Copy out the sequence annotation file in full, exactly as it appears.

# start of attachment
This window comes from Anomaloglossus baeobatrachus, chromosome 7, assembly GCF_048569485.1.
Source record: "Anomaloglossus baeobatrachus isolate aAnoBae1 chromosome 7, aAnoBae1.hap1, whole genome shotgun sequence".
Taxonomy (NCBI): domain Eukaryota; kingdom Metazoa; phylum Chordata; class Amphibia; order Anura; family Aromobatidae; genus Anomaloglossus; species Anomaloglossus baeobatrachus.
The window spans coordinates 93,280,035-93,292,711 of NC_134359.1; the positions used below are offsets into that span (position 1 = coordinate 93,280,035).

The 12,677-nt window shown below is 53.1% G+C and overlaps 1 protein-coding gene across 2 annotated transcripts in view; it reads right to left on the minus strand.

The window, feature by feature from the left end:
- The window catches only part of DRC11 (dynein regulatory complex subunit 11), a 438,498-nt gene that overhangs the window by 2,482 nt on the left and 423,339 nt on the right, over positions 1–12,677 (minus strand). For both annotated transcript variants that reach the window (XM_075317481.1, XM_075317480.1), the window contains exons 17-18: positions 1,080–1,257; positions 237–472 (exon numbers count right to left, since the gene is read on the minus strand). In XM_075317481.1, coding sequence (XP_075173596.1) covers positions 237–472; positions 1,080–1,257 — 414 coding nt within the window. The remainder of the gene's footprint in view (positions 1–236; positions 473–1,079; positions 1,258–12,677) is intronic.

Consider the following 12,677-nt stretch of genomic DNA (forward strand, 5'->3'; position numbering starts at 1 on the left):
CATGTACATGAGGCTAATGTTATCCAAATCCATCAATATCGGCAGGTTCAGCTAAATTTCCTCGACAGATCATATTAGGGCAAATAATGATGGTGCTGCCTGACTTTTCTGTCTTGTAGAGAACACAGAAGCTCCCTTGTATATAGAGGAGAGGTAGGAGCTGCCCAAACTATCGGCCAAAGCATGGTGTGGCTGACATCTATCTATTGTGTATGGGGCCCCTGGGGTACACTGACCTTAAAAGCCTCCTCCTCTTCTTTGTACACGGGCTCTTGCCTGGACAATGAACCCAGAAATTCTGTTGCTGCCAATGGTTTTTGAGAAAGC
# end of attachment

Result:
This window comes from Anomaloglossus baeobatrachus, chromosome 7, assembly GCF_048569485.1.
Source record: "Anomaloglossus baeobatrachus isolate aAnoBae1 chromosome 7, aAnoBae1.hap1, whole genome shotgun sequence".
Taxonomy (NCBI): domain Eukaryota; kingdom Metazoa; phylum Chordata; class Amphibia; order Anura; family Aromobatidae; genus Anomaloglossus; species Anomaloglossus baeobatrachus.
The window spans coordinates 93,280,035-93,292,711 of NC_134359.1; the positions used below are offsets into that span (position 1 = coordinate 93,280,035).

The 12,677-nt window shown below is 53.1% G+C and overlaps 1 protein-coding gene across 2 annotated transcripts in view; it reads right to left on the minus strand.

The window, feature by feature from the left end:
- The window catches only part of DRC11 (dynein regulatory complex subunit 11), a 438,498-nt gene that overhangs the window by 2,482 nt on the left and 423,339 nt on the right, over positions 1–12,677 (minus strand). For both annotated transcript variants that reach the window (XM_075317481.1, XM_075317480.1), the window contains exons 17-18: positions 1,080–1,257; positions 237–472 (exon numbers count right to left, since the gene is read on the minus strand). In XM_075317481.1, coding sequence (XP_075173596.1) covers positions 237–472; positions 1,080–1,257 — 414 coding nt within the window. The remainder of the gene's footprint in view (positions 1–236; positions 473–1,079; positions 1,258–12,677) is intronic.

Consider the following 12,677-nt stretch of genomic DNA (forward strand, 5'->3'; position numbering starts at 1 on the left):
CATGTACATGAGGCTAATGTTATCCAAATCCATCAATATCGGCAGGTTCAGCTAAATTTCCTCGACAGATCATATTAGGGCAAATAATGATGGTGCTGCCTGACTTTTCTGTCTTGTAGAGAACACAGAAGCTCCCTTGTATATAGAGGAGAGGTAGGAGCTGCCCAAACTATCGGCCAAAGCATGGTGTGGCTGACATCTATCTATTGTGTATGGGGCCCCTGGGGTACACTGACCTTAAAAGCCTCCTCCTCTTCTTTGTACACGGGCTCTTGCCTGGACAATGAACCCAGAAATTCTGTTGCTGCCAATGGTTTTTGAGAAAGC